Around the World
These World War 2 audio clips include key speeches, eye-witness reports, and some of the most evocative sounds of the War.
25 January 1938 - Charles Lindbergh speaks on US neutrality.
13 March 1938 - CBS World News Roundup
13 March 1938 - German armies cross into Austria.
28 August 1938 - CBS broadcast from Berlin prior to the announcement of war & invasion, Shirer.
10 September 1938 - Czech President, Benes, prepares for war.
14 September 1938 - Prime Minister Chamberlain offers to meet Hitler.
30 September 1938 - Prime Minister Chamberlain on his return from Munich.
16 October 1938 - Winston Churchill "We must arm."
30 January 1939 - Adolph Hitler on the eradication of Jews in Europe.
27 August 1939 - Broadcast from London detailing Adolph Hitler's demands. Adolf Hitler served notice on England and France that Germany wanted Danzig and the Polish Corridor.
28 August 1939 - CBS broadcast on the European war crisis.
28 August 1939 - Edwin R. Murrow broadcast regarding London before war.
31 August 1939 - There Can Be No Peace speech.
1 September 1939 - Adolph Hitler announces war with Poland.
1 September 1939 - Radio Warsaw reports on the German invasion.
1 September 1939 - FDR speaks on US neutrality.
1 September 1939 - BBC announces the progress of the evacuation of London's schoolchildren.
3 September 1939 - UK announcement of pending war with Germany.
3 September 1939 - UK, Prime Minister Chamberlain declaration of war against Germany.
7 September 1939 - William Shirer from Berlin.
10 September 1939 - BBC evacuee message to parents.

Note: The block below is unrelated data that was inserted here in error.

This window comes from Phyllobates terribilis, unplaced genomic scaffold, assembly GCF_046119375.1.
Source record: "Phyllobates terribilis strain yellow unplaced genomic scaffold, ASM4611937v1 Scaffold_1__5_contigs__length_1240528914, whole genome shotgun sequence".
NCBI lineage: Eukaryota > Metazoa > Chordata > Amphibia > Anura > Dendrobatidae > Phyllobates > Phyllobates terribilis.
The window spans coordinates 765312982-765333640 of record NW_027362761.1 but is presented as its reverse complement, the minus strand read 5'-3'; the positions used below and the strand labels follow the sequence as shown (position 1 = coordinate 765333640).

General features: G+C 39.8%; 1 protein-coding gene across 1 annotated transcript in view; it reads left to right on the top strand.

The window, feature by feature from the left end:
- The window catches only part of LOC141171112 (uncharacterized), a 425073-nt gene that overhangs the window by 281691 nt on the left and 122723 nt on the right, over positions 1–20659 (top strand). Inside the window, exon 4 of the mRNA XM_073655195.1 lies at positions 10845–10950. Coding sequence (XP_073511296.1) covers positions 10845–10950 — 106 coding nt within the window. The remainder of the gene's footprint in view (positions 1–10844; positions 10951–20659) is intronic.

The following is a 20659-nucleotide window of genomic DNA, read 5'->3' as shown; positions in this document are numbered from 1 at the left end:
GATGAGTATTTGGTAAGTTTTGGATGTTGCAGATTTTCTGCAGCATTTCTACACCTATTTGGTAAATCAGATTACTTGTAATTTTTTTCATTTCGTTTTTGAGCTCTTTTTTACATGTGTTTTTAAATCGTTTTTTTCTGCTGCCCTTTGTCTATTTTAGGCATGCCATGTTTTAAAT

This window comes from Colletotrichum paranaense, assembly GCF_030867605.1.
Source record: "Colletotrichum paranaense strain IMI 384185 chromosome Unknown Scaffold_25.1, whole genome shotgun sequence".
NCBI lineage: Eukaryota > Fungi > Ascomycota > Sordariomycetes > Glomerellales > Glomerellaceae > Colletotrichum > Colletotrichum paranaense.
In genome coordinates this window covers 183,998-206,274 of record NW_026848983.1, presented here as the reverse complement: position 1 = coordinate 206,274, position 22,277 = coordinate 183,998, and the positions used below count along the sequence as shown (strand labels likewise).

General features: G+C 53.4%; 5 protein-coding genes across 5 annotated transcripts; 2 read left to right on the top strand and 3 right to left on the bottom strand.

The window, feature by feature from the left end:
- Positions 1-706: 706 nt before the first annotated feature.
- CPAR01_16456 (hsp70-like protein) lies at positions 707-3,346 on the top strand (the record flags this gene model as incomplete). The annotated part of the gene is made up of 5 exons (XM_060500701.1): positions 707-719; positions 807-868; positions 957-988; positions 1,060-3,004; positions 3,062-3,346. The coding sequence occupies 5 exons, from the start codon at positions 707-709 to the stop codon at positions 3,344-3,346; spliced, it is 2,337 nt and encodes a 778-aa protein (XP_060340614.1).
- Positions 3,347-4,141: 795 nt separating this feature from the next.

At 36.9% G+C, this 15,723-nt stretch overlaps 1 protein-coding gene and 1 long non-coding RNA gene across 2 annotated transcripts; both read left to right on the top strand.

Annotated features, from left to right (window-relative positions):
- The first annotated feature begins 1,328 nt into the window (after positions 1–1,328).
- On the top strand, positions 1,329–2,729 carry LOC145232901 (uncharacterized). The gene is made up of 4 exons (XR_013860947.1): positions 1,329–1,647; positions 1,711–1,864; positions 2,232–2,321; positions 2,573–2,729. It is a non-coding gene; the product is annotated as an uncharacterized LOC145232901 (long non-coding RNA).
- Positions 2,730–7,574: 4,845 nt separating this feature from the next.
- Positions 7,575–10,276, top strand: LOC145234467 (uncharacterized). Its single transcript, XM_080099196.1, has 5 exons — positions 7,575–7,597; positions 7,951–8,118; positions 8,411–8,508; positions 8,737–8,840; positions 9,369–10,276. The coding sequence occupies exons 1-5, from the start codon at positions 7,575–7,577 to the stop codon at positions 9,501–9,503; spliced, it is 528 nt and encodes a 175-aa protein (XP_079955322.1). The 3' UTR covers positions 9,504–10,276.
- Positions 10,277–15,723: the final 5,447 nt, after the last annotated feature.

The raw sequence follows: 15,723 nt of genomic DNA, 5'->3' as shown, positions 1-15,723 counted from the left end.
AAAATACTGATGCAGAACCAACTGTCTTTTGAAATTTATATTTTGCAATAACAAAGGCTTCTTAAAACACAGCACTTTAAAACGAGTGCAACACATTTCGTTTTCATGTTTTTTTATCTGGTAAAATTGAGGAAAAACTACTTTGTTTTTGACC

22 September 1939 - H.V. Kaltenborn commentary.
15 October 1939 - Richard Dimbleby reports from the side of a French road.
11 November 1939 - BBC, Queen Elizabeth on the fortitude of women.
12 November 1939 - Winston Churchill on the ten weeks of war.
30 November 1939 - Elmer Davis reports on the Russian air raids on Helsinki.
1 December 1939 - Correspondent Elmer Davis reports on the war and the Russian invasion of Finland.
18 December 1939 - Churchill comments on the sinking of the German Battleship, Graf Spee. After sinking several merchant ships in the Atlantic, the Graf Spee was sighted on 13 December 1939, off the Río de la Plata estuary by a British search group consisting of the cruisers Exeter, Ajax, and Achilles, commanded by Commodore H. Harwood. At 0613 Harwood's three ships attacked, but in a little more than an hour the Graf Spee had damaged the Exeter and driven off the other two cruisers. The Graf Spee then made off in the direction of Montevideo, Uruguay, where its commander, Captain Hans Langsdorff, obtained permission to stay for four days to repair damage. The British devoted the period to intense diplomatic and intelligence activity in order to keep the Graf Spee in harbor while they brought up heavy reinforcements. On 17 December, however, when the Graf Spee put to sea again, only the Cumberland had arrived to reinforce the Ajax and the Achilles. The fight that the British had anticipated never took place: Captain Langsdorff, believing that a superior force awaited him, had his crew scuttle their ship; three days later Langsdorff shot himself.